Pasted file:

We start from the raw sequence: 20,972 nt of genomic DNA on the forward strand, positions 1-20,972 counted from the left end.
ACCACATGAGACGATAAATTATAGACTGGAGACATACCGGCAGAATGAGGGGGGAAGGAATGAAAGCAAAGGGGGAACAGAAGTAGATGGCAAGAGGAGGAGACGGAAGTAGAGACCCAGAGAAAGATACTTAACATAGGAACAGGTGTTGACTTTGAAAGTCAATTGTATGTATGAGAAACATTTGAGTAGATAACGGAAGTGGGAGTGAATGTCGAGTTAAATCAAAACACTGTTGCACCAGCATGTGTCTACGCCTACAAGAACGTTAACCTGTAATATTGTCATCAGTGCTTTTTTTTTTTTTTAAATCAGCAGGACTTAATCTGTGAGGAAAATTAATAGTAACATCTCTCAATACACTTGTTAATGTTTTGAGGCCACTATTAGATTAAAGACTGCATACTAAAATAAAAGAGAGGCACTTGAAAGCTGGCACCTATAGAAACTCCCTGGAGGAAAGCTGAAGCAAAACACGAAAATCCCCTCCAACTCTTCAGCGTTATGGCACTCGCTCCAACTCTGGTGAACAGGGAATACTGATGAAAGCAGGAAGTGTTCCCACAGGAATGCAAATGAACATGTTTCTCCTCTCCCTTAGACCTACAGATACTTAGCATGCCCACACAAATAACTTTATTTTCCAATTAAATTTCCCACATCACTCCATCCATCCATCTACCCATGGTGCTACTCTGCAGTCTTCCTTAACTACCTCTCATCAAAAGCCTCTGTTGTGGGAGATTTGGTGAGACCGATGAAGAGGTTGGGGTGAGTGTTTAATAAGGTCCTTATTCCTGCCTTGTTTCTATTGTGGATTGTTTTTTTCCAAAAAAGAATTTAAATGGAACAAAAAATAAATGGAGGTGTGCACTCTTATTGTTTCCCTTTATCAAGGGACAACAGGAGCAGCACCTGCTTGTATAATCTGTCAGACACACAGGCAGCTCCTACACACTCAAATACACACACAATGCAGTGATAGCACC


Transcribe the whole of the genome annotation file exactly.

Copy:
We start from the raw sequence: 20,972 nt of genomic DNA on the forward strand, positions 1-20,972 counted from the left end.
ACCACATGAGACGATAAATTATAGACTGGAGACATACCGGCAGAATGAGGGGGGAAGGAATGAAAGCAAAGGGGGAACAGAAGTAGATGGCAAGAGGAGGAGACGGAAGTAGAGACCCAGAGAAAGATACTTAACATAGGAACAGGTGTTGACTTTGAAAGTCAATTGTATGTATGAGAAACATTTGAGTAGATAACGGAAGTGGGAGTGAATGTCGAGTTAAATCAAAACACTGTTGCACCAGCATGTGTCTACGCCTACAAGAACGTTAACCTGTAATATTGTCATCAGTGCTTTTTTTTTTTTTTAAATCAGCAGGACTTAATCTGTGAGGAAAATTAATAGTAACATCTCTCAATACACTTGTTAATGTTTTGAGGCCACTATTAGATTAAAGACTGCATACTAAAATAAAAGAGAGGCACTTGAAAGCTGGCACCTATAGAAACTCCCTGGAGGAAAGCTGAAGCAAAACACGAAAATCCCCTCCAACTCTTCAGCGTTATGGCACTCGCTCCAACTCTGGTGAACAGGGAATACTGATGAAAGCAGGAAGTGTTCCCACAGGAATGCAAATGAACATGTTTCTCCTCTCCCTTAGACCTACAGATACTTAGCATGCCCACACAAATAACTTTATTTTCCAATTAAATTTCCCACATCACTCCATCCATCCATCTACCCATGGTGCTACTCTGCAGTCTTCCTTAACTACCTCTCATCAAAAGCCTCTGTTGTGGGAGATTTGGTGAGACCGATGAAGAGGTTGGGGTGAGTGTTTAATAAGGTCCTTATTCCTGCCTTGTTTCTATTGTGGATTGTTTTTTTCCAAAAAAGAATTTAAATGGAACAAAAAATAAATGGAGGTGTGCACTCTTATTGTTTCCCTTTATCAAGGGACAACAGGAGCAGCACCTGCTTGTATAATCTGTCAGACACACAGGCAGCTCCTACACACTCAAATACACACACAATGCAGTGATAGCACC